Restoring the Historic Canoe Place Inn
The restoration of the Canoe Place Inn — an iconic landmark — has been a long time coming.
Built in the 1700s, the original building was used by British soldiers during the Revolutionary War before it burned down in the 1920s. Soon after, it was rebuilt as an event venue, and quickly became the nightlife hotspot now well remembered around town. But in recent years it had sat vacant and boarded up, long enough for local flora to take up residence inside.
In 2015, a plan surfaced to tear the old Canoe Place Inn building down and replace it with condos, but many in the community opposed the loss of the historic structure. Instead, developers Gregg and Mitchell Rechler came up with a plan to transform the site into a 25-room inn, with a clubhouse and 300-seat catering hall. With a combination of history and ample facilities, the new Canoe Place Inn aspires to be like no other hotel or event space in Hampton Bays or the East End at large.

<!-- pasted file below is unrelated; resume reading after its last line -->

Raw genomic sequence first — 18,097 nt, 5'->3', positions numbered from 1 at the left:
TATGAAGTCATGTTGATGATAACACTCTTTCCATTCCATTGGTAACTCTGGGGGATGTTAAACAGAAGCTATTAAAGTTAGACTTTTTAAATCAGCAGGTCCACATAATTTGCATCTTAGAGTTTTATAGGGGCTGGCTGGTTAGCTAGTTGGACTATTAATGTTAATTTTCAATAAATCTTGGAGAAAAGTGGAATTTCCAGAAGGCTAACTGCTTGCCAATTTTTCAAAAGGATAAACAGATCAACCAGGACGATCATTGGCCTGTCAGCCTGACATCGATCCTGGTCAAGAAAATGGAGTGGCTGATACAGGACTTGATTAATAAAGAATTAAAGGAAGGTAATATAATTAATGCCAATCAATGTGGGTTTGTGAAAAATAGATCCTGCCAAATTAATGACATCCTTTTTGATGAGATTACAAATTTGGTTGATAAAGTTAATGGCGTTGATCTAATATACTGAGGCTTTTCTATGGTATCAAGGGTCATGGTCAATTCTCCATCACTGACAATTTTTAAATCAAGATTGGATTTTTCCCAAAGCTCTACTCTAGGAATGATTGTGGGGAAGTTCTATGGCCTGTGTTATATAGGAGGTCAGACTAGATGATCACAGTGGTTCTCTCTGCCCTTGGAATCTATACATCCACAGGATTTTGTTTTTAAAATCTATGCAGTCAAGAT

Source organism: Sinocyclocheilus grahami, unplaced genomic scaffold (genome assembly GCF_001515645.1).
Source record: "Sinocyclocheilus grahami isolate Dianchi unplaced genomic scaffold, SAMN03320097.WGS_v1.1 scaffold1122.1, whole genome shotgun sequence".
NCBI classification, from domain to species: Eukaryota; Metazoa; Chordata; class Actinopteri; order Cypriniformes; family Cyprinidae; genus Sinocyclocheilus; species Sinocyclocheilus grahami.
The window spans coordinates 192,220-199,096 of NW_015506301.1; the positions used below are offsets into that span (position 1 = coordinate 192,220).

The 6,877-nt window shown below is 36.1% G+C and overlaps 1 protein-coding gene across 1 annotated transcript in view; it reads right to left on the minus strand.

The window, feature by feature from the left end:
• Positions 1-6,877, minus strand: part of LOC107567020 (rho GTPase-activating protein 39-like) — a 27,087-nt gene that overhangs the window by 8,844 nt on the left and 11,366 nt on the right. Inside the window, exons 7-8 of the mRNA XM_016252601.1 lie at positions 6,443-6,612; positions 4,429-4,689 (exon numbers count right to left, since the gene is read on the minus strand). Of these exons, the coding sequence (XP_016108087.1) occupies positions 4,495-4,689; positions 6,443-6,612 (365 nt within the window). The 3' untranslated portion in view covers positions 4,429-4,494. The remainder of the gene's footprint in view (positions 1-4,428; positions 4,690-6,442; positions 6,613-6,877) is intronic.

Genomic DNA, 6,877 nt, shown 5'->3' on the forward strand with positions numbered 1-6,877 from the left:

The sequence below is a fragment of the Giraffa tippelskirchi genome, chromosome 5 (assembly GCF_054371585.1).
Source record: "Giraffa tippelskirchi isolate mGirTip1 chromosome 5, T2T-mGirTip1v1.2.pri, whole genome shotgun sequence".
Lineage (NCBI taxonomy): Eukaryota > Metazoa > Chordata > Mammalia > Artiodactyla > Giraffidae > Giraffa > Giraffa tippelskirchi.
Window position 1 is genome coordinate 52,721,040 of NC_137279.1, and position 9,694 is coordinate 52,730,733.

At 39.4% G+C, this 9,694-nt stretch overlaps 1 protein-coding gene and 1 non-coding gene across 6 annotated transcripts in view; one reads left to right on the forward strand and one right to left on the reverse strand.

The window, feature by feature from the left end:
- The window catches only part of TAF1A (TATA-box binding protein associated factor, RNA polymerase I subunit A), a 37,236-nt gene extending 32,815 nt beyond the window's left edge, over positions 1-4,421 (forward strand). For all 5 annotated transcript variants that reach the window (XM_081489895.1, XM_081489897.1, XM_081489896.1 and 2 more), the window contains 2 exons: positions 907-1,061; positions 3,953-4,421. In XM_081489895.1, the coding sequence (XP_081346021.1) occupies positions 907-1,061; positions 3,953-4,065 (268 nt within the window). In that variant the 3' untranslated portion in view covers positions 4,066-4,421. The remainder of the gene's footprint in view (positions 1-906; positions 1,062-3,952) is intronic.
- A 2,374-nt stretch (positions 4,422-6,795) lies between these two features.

High-End Living at Hampton Boathouses
Across the canal, less than 1,000 feet from the inn, 37 luxury waterfront townhouses are rising in a project called Hampton Boathouses. Also being developed by the Rechler cousins, these attached homes will feature wide-plank white oak floors, gas fireplaces, and top-of-the-line appliances, while the community will offer a dock with private boat slips, a pool and luxurious common areas. All the buildings are being designed in the classic Hamptons shingle style.
The townhouses are officially on sale as of this month. They range in price from $1.85 million, for a 2-bed, 2.5-bath home at 1,714 square feet, up to $2.75 million, for a 3-bed, 3.5-bath unit with 2,481 square feet of space. These prices are on part with or even higher than condos in Southampton’s Bishops Pond community or Southampton Pointe.
Todd Bourgard, a Douglas Elliman broker who represents the properties alongside Enzo Morabito, has lived in Hampton Bays since the ’80s, and says ideas of it being less desirable than areas east of the canal are outmoded.